The purpose of this study was to investigate contextual factors that influence perceptions and development of partnership trust in collaborative partnerships pursuing reducing health disparities in U.S. Latino communities. We conducted focus groups and qualitative key informant interviews with stakeholders. Determinants of partnership trust among stakeholders, including organizational, socio-economic, and cultural determinants were identified. Study findings are guiding development of a culturally and linguistically relevant quantitative instrument to measure partnership trust in the context of CBPR with minority communities. This project was supported by the South Carolina Clinical & Translational Research (SCTR) Institute, with an academic home at the Medical University of South Carolina, through NIH - NCATS Grant Number UL1 TR001450.

Rural Capacity Building

IFNL has collaborated with the Chesterfield County Coordinating Council (CCCC) on three projects intended to enhance the capacity of organizations and institutions in Chesterfield County to improve the well-being of young people and their families.  The Substance Abuse/Mental Health Rural Planning Project undertook a two-year effort to identify the service needs and obstacles to service for people with severe emotional disturbance and their families, and to develop a strategic plan to strengthen the service infrastructure.  The Stop the Violence Project was a two-year effort to increase awareness of violence against girls and young women and to implement a targeted prevention and intervention program.  Drug Free Chesterfield is a five-year project to strengthen the capacity of community organizations and institutions to prevent substance use among young people and to develop a County-wide coalition to plan and implement substance abuse prevention strategies and improve the well-being of young people and their families. Read more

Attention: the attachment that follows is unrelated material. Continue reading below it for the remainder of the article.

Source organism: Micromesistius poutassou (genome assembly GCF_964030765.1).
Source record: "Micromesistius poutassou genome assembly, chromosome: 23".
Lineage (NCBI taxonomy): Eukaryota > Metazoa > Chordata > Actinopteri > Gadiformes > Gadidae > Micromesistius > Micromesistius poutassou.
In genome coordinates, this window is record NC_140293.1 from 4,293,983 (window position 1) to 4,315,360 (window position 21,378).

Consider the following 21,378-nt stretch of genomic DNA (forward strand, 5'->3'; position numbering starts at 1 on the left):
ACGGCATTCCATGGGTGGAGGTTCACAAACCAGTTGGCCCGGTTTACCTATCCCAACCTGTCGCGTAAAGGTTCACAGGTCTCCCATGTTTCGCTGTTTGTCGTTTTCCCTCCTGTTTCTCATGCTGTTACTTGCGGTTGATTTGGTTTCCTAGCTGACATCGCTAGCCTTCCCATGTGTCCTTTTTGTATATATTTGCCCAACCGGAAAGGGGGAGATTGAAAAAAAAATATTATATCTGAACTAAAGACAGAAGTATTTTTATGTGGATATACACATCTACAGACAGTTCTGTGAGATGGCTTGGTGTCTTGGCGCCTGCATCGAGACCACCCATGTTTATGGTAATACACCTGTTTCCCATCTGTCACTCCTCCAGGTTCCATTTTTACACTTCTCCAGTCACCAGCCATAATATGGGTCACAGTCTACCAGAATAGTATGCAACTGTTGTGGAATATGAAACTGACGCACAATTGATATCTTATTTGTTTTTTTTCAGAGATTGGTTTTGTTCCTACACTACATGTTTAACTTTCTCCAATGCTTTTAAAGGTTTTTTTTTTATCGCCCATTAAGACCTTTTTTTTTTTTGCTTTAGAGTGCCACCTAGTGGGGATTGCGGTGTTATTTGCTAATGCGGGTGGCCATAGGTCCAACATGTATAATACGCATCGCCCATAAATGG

Safe Families

Safe Families is an initiative that provides community support for families and children. Today, far too many families lack the strong network of support necessary to stay afloat during times of crisis and need. Safe Families acts as a safety net, supporting families who are experiencing a challenging situation and who are temporarily unable to meet the needs of their children. Read more

Strong Communities

Strong Communities, a long-term effort supported by The Duke Endowment to design, implement, and evaluate a comprehensive effort to prevent child abuse and neglect in communities in southern Greenville County and adjoining sections of Anderson and Laurens counties. This effort represents the largest grant ever received by Clemson University in the social, behavioral, and health sciences. Unlike most of the comprehensive community initiatives to prevent child abuse and neglect, the strategy is to build community itself, not merely to foster collaboration among community organizations. To our knowledge, Strong Communities for Children is the first effort fully to implement the Neighbors Helping Neighbors strategy proposed by the U.S. Advisory Board on Child Abuse and Neglect in 1993. More than 4,500 volunteers have been mobilized throughout the service area to prevent child abuse and neglect. Read more